Today we continue our journey through Barbara Hughes’ book, Disciplines of a Godly Woman, as we pursue growth in Christ-likeness. We are now on chapter 6, “Discipline of the Mind”.
What we want to focus on today is how we use our minds for growth in godliness. This is very important. Your mind will affect every area of godly discipline. It is the pathway by which we internalize information to be stored in our heart. Our thoughts directly influence our behaviors. What we think and believe, we will act on.
Paul tells Christians: “Do not be conformed to the pattern of this world but be transformed by the renewing of your mind.” (Romans 12:2). We can follow this verse backwards to help us understand it: The renewing of our minds brings about a transformation in us by which we will no longer act like the world (which is a telltale sign of a Christian). The renewing of our minds occurs because we are made into a new creation when we are redeemed by Christ (2 Cor. 5:17). Our whole being is redeemed, including our minds. We are no longer slaves to thinking like the world thinks. We should begin to think like Christ.
Knowing that our minds can be made new in Christ should be thrilling news to many of us. This means we are not stuck with our old thought patterns. We don’t have to give in to anxiety, depression, worry, or negativity any longer. We don’t have to allow our minds to sin with thoughts of hate, anger, envy or lust. Our brains can be sanctified! And truly, they must progress in sanctification as we mature if we belong to God.
How do we go about training our minds in godly thinking? There is a great list provided for us in Philippians 2:8 by Paul, “Finally, brothers, whatever is true, whatever is honorable, whatever is just, whatever is pure, whatever is lovely, whatever is commendable, if there is any excellence, if there is anything worthy of praise, think about these things.” This list culminates in the person of Jesus Christ who is the best subject for our thoughts. The opposite of this list is also true (as Hughes points out on page 69). We should not then think on what is: untrue, ignoble, wrong, impure, unlovely, not admirable, shoddy, or unworthy of praise.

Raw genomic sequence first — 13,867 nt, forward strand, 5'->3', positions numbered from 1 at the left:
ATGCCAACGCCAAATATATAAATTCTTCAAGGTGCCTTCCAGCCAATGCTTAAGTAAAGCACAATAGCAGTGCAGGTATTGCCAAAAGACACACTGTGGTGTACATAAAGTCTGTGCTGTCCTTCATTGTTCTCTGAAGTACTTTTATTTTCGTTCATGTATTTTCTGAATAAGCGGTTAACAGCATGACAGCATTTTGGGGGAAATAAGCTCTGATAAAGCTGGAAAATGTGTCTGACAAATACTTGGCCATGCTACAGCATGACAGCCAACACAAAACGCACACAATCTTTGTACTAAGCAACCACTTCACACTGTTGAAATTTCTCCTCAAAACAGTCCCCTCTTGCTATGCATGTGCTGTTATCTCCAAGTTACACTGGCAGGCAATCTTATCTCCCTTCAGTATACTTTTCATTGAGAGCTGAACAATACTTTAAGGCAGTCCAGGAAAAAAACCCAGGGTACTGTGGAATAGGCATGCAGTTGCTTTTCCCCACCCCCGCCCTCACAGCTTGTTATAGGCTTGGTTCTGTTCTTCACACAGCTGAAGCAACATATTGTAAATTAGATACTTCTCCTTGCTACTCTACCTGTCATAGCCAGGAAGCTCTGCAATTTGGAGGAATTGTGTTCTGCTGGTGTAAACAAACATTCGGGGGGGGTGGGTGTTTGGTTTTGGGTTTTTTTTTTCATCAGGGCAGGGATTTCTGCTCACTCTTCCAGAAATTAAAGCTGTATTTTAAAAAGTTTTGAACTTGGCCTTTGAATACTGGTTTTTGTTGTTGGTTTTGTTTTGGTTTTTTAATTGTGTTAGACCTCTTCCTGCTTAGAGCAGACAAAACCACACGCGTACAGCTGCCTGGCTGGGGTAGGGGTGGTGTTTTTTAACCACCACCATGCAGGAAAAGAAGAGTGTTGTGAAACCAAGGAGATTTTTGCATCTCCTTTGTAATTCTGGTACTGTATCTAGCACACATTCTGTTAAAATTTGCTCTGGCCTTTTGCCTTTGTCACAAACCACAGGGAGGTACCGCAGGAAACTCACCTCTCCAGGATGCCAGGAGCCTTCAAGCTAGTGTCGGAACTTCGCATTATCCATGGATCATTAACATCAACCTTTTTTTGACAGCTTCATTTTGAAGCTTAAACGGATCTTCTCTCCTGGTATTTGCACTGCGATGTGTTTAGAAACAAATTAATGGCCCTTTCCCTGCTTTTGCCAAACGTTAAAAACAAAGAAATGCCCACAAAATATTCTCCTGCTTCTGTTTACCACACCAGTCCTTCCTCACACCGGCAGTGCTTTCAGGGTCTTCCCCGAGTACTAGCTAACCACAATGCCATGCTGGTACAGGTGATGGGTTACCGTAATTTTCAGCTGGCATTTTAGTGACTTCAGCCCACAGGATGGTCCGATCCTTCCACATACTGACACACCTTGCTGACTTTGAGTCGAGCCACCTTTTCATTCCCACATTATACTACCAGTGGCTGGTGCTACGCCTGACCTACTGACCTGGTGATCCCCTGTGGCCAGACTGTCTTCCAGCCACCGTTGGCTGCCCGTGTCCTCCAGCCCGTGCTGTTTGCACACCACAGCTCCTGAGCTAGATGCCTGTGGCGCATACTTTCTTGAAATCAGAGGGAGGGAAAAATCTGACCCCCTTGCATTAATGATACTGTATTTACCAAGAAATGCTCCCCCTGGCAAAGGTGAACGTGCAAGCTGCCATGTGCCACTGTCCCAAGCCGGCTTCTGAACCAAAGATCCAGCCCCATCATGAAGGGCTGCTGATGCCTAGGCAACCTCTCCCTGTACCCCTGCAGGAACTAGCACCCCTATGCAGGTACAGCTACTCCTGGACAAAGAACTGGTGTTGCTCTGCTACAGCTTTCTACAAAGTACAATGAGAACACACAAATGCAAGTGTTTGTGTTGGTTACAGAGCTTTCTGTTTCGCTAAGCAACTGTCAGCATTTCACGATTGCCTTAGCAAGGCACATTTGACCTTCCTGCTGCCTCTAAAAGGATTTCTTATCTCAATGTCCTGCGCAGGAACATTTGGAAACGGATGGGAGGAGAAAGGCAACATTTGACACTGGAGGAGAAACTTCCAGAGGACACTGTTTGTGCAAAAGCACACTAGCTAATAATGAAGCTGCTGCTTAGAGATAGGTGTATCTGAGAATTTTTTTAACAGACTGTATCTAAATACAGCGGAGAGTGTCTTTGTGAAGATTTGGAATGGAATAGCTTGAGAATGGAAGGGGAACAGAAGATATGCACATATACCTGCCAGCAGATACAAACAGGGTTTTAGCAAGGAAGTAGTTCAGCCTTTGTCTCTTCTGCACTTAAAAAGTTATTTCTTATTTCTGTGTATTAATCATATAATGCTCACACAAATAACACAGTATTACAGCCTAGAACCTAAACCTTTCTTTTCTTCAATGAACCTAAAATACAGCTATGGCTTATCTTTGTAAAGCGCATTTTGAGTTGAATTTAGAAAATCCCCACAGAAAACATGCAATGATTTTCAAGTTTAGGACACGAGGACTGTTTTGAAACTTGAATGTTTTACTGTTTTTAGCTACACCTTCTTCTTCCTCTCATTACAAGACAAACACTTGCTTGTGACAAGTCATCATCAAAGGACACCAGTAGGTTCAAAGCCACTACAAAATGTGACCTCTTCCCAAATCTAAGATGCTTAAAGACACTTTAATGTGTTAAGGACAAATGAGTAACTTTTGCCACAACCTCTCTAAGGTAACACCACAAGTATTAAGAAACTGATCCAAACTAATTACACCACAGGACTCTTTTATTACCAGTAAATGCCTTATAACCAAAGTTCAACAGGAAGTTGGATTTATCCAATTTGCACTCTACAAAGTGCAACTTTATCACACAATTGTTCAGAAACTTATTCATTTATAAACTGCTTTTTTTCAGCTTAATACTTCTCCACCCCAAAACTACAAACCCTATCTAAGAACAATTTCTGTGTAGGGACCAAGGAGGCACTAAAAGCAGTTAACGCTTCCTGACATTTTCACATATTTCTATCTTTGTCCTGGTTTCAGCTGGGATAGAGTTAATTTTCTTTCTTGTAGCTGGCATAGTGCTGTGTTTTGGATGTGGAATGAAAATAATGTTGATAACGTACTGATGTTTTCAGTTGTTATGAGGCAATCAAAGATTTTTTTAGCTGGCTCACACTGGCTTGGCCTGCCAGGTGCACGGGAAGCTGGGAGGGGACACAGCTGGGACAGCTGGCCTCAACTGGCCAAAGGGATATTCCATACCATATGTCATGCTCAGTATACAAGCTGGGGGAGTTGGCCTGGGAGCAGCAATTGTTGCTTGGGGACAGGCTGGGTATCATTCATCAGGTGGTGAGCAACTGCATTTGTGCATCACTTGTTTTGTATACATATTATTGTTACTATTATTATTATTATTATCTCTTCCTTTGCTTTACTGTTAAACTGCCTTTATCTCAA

What we need to understand is that our minds will consume and take in whatever it is we feed it.
In Psalm 101 we see David’s utter devotion to guarding his heart and mind. The whole Psalm is excellent, but look at verse 3: “I will not set before my eyes anything that is worthless.” Notice that the word used is “worthless,” not “evil” or “wicked.” Even what we might consider “harmless” or “neutral” may still be worthless, meaning it is of no value to us. What caused David’s most notorious sin? He did not go out to battle and allowed his eyes to linger on a beautiful woman. His thoughts then turned into actions that were destructive. What you allow before your eyes (and that of your children) matters a great deal!
Therefore we need to feed our minds with what is good. This, of course, is where Scripture comes in. There is nothing better to fill your mind with than God’s very words. “You can never have a Christian mind without regular reading of the Scriptures and serious Bible study. Why is this? Because you cannot be profoundly influenced by what you don’t know.” (Hughes, page 72). This is how the renewing of our minds takes place, by the words of God working on it. That is how the transformation of our behavior occurs.
Even the word “disciple” in Greek means “a learner”. If we want to be a disciple of Christ, we must be learners, students of God’s words, works, and ways. This does not mean we have to have a high IQ to serve God well. It means we need to keep growing in our knowledge of him. The amazing thing is that when we set our minds on the Lord we are loving him! “And you shall love the Lord your God…with all your mind.” (Mark 12:30).
Ladies, we need to be intentional in what we allow into our minds. We can be lax in this area and let the world fill it with what is worthless or we can become disciplined and train our minds to think on what is good and praise worthy. If we want to be more like Jesus we need to set him before us continually, allowing ourselves to be profoundly influenced by him above all else. “I have set the Lord always before me; because he is at my right hand, I shall not be shaken.” Psalm 16:8.